In 2019, the organization distributed 23.3 million pounds of food. In 2020, it distributed 63.2 million pounds—in the face of many of the traditional donated food sources drying up (grocery stores, food drives). Making up the difference: several local angels who gave big donations that enabled food bank officials to buy food. That remains the most coveted item—financial gifts.
But the annual holiday program is largely dependent on individuals, on families and friends coming together to help a family in need. In many years of writing about philanthropy, I’ve met some of these donor families. Each one told me they got more out of it than they gave. One such donor is Irvine resident Chrissy Peterson.
When she was a girl, Peterson’s parents, both U.S. Marines, taught her and her sister about giving. They picked out dolls for low-income military families, and a tradition started that has lasted to this day.
For years, Peterson has rounded up her friends, and together they adopt families recommended by CAP OC. Her favorite part is sitting down on a weekend afternoon with her part of a family’s list and trying to order everything on it. Other families, plus work and friend groups, keep overall costs down by each buying one item.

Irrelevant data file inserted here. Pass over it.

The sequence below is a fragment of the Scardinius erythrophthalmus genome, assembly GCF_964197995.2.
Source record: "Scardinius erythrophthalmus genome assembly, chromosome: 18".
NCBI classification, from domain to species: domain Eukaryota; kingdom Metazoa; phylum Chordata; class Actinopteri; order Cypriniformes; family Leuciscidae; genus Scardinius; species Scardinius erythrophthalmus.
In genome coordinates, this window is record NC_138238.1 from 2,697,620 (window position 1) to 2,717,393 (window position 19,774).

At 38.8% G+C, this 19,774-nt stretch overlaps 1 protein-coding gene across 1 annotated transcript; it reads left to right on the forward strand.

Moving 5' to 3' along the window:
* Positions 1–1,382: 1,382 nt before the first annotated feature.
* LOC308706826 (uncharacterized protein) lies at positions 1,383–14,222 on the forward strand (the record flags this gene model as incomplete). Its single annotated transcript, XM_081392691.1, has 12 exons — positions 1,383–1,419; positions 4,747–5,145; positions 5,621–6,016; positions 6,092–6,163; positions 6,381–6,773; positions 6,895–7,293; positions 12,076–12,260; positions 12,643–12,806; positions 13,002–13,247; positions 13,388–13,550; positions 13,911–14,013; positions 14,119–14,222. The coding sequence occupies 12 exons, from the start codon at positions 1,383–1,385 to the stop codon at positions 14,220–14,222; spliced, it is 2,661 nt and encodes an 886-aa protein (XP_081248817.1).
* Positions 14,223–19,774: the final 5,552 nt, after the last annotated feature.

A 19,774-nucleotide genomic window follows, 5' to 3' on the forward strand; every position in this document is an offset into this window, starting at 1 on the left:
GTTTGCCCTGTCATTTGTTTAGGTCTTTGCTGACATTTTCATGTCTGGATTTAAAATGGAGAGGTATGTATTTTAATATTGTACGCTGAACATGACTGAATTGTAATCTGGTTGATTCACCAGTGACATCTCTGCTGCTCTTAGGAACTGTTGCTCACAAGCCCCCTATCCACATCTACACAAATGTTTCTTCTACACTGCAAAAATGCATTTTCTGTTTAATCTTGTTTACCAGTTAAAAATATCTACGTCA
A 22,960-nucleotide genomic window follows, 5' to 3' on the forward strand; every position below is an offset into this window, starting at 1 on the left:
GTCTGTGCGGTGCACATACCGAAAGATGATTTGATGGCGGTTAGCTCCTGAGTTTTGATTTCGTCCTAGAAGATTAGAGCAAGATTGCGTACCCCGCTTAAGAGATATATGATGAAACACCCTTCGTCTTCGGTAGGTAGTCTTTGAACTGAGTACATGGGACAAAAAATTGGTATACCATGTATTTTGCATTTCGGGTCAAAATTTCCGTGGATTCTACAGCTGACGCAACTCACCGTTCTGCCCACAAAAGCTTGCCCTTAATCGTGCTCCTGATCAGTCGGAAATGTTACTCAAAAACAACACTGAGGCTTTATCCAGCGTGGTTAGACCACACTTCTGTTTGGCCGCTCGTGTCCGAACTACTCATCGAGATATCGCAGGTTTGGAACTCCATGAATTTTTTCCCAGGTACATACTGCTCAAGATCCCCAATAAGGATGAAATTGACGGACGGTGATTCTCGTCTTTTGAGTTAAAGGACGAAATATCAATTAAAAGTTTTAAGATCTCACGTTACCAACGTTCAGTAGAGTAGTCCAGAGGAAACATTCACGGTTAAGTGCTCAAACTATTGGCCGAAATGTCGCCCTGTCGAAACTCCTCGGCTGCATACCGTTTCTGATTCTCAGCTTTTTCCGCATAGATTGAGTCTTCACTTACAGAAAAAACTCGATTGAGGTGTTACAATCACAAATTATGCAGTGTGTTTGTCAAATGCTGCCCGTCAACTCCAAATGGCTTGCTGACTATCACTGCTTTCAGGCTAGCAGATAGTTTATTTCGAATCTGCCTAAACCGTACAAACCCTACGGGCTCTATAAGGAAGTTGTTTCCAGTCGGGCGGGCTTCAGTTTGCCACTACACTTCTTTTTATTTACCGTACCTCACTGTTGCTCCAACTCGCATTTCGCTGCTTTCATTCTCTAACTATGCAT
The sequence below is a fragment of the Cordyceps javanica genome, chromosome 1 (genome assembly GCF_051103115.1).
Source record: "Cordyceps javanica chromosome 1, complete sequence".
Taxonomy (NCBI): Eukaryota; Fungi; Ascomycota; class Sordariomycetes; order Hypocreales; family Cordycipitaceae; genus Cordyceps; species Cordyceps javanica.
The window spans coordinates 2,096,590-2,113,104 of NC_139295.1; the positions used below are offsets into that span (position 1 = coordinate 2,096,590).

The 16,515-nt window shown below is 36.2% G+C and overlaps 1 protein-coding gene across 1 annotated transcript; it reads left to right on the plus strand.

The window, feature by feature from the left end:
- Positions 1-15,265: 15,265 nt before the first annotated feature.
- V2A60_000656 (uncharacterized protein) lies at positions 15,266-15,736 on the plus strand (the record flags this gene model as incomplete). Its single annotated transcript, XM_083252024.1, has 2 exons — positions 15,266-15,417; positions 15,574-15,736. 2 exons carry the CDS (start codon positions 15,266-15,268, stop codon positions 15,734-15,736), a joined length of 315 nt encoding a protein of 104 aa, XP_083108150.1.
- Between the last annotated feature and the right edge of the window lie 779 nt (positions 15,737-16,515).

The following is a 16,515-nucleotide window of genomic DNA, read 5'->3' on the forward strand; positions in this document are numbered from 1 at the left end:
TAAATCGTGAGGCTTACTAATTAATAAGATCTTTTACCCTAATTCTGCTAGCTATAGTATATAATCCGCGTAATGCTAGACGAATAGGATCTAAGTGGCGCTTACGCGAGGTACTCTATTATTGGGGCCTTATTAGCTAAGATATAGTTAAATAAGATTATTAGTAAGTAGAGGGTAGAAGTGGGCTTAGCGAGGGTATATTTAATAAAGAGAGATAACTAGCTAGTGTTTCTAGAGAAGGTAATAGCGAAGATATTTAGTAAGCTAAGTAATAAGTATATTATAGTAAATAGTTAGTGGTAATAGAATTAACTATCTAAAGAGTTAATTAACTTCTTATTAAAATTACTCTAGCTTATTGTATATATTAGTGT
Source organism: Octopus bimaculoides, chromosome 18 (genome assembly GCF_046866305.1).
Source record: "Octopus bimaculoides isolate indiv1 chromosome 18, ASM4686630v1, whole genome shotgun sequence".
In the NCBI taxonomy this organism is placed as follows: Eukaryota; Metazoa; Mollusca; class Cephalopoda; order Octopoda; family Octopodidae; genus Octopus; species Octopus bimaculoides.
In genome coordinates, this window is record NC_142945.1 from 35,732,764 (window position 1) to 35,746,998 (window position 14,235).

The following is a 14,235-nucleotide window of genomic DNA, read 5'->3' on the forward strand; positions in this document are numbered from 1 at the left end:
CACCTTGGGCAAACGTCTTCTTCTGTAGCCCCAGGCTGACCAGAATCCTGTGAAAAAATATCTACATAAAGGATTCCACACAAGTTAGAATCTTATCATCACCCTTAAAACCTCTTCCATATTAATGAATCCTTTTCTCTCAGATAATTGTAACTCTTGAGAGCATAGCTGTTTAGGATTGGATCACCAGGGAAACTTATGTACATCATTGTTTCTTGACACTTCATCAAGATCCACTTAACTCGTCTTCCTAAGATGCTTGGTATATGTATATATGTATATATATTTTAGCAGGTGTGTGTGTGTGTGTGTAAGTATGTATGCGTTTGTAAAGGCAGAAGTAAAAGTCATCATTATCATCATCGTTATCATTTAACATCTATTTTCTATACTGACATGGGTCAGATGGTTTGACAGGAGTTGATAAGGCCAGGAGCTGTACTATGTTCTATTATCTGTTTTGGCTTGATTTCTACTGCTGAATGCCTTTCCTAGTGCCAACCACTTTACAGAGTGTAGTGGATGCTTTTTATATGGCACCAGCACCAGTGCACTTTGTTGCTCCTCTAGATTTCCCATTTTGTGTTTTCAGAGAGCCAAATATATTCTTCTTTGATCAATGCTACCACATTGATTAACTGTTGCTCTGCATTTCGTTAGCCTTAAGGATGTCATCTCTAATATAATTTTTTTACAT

“Usually, the parents don’t ask for the fun things,” she says. “If the parent doesn’t ask for something fun, we double up on the necessities. If they ask for a sweater, we’ll get them two. If they want shoes, we’ll get Nike and Adidas.”
Some recipients of hope for Holidays also volunteer their time for the program. During the pandemic, Betty helped conduct food drives and delivered meals to seniors for the “Meals on Wheels” program. She also volunteers with the City of Stanton.
This year, Betty still only has two houses to clean, as many of her other clients are still skittish about housecleaners. But her husband is back to work, and her oldest child is studying Spanish and civic and community engagement at UC Irvine.
“I WANT TO TELL ANYONE WHO
IS THINKING OF HELPING WITH THIS PROGRAM THAT WITH THEIR BIG HEART, THEY CAN MAKE ANOTHER HEART HAPPY.”